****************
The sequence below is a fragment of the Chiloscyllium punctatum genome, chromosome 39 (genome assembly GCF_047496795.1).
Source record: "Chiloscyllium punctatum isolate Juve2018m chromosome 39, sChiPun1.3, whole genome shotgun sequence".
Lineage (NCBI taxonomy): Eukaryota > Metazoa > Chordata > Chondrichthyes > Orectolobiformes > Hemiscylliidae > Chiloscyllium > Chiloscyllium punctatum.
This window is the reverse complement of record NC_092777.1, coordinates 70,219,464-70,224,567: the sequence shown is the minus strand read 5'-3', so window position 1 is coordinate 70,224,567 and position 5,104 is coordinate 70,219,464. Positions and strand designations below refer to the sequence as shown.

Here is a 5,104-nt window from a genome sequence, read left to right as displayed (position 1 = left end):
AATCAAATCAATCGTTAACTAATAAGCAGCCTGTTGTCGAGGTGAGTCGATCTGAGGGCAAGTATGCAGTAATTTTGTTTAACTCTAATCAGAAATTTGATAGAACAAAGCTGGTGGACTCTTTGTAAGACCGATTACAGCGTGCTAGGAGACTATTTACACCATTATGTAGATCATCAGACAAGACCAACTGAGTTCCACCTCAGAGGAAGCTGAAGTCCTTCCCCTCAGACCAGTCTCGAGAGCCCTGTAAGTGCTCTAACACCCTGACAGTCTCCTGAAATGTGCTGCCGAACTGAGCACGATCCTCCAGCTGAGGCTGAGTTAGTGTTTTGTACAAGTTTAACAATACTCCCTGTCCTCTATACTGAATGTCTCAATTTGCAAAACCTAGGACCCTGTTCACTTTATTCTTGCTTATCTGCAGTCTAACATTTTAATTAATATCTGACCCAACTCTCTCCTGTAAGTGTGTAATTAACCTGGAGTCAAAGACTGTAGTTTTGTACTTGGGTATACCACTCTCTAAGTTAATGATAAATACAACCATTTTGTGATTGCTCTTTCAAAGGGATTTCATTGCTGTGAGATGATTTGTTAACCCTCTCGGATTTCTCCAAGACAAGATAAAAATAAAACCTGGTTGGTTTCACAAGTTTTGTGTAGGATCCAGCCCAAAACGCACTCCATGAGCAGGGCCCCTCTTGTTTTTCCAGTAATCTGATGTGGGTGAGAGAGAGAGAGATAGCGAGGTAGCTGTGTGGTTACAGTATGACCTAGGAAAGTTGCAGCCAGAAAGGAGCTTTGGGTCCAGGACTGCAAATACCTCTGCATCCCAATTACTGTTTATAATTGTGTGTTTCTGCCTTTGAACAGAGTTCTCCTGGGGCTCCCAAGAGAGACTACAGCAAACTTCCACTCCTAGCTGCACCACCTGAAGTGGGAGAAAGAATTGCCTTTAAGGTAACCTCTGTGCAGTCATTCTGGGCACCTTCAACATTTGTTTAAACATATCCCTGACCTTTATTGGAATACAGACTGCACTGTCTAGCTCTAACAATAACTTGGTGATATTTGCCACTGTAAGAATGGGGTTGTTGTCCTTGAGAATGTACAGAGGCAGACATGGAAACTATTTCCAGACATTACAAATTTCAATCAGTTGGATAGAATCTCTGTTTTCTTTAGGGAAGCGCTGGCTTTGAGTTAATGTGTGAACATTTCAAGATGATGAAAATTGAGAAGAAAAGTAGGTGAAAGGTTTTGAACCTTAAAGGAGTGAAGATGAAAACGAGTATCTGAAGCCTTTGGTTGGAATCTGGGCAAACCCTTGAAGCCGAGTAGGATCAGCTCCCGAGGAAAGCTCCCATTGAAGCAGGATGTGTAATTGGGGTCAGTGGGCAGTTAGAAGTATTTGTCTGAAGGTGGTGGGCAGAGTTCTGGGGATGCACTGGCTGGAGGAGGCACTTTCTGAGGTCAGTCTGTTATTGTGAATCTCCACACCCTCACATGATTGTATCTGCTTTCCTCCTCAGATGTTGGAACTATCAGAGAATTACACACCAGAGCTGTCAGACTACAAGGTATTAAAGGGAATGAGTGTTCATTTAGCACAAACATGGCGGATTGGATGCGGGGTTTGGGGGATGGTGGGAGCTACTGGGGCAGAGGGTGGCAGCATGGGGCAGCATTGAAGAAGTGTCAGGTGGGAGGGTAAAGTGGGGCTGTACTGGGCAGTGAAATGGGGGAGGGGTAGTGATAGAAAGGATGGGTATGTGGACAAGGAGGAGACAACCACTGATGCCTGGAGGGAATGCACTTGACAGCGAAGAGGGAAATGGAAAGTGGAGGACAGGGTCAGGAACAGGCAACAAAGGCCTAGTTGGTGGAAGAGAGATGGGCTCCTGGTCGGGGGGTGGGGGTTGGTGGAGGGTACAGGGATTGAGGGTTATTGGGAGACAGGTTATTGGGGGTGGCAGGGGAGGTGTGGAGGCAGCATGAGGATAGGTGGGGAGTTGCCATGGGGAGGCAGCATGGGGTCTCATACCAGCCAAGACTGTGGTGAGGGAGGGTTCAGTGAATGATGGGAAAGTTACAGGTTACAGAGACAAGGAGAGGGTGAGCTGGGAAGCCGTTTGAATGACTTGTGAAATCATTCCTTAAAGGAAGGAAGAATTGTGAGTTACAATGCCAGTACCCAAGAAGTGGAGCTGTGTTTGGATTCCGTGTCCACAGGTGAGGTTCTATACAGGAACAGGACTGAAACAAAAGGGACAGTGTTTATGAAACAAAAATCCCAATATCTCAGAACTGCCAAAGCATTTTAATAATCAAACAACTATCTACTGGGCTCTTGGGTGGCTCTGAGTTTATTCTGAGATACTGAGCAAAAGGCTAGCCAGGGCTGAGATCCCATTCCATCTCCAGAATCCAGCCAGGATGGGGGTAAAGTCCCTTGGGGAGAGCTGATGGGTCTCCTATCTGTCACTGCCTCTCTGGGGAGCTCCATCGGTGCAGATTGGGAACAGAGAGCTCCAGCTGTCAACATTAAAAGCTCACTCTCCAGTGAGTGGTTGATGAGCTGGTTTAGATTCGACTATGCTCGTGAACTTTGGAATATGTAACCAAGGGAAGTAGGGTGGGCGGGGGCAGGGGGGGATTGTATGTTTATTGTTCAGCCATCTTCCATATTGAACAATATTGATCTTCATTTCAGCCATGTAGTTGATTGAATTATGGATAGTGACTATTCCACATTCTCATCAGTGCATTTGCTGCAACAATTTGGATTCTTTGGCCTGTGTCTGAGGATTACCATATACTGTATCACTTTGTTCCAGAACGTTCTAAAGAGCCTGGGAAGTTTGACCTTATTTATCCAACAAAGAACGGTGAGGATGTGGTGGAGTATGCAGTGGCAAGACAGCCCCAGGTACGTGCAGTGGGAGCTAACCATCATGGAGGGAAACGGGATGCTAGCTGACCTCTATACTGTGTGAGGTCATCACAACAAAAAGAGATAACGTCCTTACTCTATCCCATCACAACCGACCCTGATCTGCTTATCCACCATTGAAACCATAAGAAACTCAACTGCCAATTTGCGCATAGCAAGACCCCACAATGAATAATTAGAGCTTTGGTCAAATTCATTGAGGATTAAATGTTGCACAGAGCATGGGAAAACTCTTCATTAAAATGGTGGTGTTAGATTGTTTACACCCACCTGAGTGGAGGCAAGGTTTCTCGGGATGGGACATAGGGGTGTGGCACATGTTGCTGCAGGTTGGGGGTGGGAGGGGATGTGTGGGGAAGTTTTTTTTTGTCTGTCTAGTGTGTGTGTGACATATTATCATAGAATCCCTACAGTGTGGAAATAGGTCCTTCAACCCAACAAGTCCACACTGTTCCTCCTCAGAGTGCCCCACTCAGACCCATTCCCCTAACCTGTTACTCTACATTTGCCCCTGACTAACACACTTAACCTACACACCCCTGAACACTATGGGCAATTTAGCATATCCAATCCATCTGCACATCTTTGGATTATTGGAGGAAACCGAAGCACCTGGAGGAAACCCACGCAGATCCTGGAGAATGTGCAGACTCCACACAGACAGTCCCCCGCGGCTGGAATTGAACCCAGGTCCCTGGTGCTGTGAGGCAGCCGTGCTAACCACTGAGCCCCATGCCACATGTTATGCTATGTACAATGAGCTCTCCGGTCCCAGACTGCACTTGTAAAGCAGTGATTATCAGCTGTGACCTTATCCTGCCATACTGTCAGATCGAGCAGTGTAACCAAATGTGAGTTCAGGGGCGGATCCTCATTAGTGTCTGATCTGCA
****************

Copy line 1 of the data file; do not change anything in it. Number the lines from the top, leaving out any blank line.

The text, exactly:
The sequence below is a fragment of the Chiloscyllium punctatum genome, chromosome 39 (genome assembly GCF_047496795.1).